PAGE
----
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A screen shot of 'Fred Ott's Sneeze'

A scene from "Fred Ott's Sneeze" from 1894

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Thomas Edison Patented the Kinetoscope
August 31, 1897

When his assistant W.K.L. Dickson invented the motion picture viewer, Edison initially considered it an insignificant toy. However, it turned out to be an immediate success. Edison had hoped the invention would boost sales of his record player, the phonograph, but he was unable to match sound with pictures. Therefore, he directed the creation of the kinetoscope, a device for viewing moving pictures without sound. Edison patented this invention on August 31, 1897. Most of those early kinetoscope films disintegrated or burned because of the film's nitrate (acidic) base. But luckily, he had made paper copies of the film's individual frames, called "contact prints." So now you can view one of Edison's first-ever moving pictures, commonly called "Fred Ott's Sneeze."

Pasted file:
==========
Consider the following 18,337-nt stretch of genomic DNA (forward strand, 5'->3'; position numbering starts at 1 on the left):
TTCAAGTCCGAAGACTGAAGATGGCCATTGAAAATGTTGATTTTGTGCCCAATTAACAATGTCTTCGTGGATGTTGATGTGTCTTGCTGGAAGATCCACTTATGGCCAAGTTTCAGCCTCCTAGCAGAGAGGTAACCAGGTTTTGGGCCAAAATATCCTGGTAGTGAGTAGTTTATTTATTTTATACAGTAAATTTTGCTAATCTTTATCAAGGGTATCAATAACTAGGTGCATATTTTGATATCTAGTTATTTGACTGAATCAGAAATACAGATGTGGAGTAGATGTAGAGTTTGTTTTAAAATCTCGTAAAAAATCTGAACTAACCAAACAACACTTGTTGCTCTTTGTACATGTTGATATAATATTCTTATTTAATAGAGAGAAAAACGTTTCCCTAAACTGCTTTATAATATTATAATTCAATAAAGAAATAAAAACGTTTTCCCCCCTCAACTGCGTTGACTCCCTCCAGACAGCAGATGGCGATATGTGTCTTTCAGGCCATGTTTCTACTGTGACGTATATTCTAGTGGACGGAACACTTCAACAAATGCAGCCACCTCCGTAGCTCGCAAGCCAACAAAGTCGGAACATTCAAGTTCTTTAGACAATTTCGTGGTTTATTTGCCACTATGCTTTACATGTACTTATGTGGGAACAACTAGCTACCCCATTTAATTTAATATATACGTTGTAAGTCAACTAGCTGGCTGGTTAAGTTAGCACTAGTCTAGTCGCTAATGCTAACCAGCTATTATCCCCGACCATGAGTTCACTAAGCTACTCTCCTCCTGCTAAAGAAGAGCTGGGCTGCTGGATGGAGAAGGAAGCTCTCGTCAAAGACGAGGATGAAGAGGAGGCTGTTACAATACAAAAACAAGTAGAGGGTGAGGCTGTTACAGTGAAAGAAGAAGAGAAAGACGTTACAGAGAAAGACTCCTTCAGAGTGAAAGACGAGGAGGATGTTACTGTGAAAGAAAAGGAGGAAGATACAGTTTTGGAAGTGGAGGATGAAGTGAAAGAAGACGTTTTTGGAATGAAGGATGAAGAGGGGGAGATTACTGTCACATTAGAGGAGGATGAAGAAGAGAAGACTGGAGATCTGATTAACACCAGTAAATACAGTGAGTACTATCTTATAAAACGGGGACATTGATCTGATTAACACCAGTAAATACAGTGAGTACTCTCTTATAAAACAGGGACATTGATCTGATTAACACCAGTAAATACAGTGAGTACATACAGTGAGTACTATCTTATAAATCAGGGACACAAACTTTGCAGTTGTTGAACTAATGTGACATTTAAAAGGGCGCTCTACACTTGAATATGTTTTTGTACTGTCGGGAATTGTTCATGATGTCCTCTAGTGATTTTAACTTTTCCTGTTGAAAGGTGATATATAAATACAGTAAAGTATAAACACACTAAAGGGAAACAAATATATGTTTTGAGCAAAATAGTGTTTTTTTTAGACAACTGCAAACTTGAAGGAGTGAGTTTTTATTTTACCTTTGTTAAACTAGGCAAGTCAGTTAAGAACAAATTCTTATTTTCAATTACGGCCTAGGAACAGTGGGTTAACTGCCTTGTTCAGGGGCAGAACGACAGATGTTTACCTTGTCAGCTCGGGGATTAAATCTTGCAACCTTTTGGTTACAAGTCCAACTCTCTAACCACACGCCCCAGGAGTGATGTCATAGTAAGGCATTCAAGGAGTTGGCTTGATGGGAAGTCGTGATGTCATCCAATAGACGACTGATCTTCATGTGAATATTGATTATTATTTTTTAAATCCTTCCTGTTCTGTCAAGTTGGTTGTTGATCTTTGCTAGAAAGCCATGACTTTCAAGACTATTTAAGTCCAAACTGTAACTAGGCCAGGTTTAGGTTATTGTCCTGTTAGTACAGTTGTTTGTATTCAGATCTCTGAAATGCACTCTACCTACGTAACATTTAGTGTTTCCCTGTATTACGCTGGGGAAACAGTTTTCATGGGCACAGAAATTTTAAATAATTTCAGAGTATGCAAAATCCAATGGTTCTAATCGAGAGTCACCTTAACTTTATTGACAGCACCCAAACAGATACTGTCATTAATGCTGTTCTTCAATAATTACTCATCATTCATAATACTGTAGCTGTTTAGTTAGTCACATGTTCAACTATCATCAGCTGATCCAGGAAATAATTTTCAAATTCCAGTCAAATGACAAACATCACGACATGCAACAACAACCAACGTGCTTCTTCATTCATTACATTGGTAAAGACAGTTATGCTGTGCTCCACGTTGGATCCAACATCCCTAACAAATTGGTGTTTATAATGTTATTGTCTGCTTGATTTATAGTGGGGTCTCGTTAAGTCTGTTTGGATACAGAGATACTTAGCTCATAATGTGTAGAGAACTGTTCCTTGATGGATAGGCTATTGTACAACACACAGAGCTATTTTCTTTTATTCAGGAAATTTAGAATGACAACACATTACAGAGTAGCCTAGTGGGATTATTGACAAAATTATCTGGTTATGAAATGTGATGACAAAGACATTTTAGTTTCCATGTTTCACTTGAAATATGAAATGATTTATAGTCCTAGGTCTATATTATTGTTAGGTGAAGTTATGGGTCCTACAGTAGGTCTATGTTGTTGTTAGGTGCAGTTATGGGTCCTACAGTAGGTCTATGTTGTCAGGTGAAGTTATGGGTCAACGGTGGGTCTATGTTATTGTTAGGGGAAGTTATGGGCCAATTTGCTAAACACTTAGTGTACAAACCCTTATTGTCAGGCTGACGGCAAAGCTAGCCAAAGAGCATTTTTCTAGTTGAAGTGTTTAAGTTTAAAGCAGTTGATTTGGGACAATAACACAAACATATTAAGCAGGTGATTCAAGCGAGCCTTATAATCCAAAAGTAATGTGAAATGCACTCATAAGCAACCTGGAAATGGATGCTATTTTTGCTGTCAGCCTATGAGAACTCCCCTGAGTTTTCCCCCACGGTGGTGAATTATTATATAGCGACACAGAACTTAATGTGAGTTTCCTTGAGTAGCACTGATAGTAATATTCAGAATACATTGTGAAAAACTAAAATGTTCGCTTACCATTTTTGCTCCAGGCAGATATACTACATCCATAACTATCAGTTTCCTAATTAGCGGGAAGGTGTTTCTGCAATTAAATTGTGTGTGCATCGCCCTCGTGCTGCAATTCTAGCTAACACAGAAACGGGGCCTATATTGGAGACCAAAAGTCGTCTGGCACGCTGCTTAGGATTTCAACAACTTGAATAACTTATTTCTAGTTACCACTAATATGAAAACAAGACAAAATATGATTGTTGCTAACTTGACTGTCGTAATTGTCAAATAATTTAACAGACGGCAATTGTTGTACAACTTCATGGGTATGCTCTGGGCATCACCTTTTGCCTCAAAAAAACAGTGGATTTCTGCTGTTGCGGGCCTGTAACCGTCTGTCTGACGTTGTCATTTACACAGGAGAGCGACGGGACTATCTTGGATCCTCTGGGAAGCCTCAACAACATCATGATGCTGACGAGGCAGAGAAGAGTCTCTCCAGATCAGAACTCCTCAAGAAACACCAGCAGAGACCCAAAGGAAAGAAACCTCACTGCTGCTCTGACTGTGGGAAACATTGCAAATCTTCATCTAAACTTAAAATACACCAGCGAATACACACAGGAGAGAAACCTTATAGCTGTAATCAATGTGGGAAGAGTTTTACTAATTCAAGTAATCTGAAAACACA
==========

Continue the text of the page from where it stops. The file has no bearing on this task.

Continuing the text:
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VIDEO CREDIT: Edison Manufacturing Co., “Edison Kinetoscopic Record of a Sneeze,” 1894. Motion Picture, Broadcasting and Recorded Sound Division, Library of Congress. Call Number FEC 8091.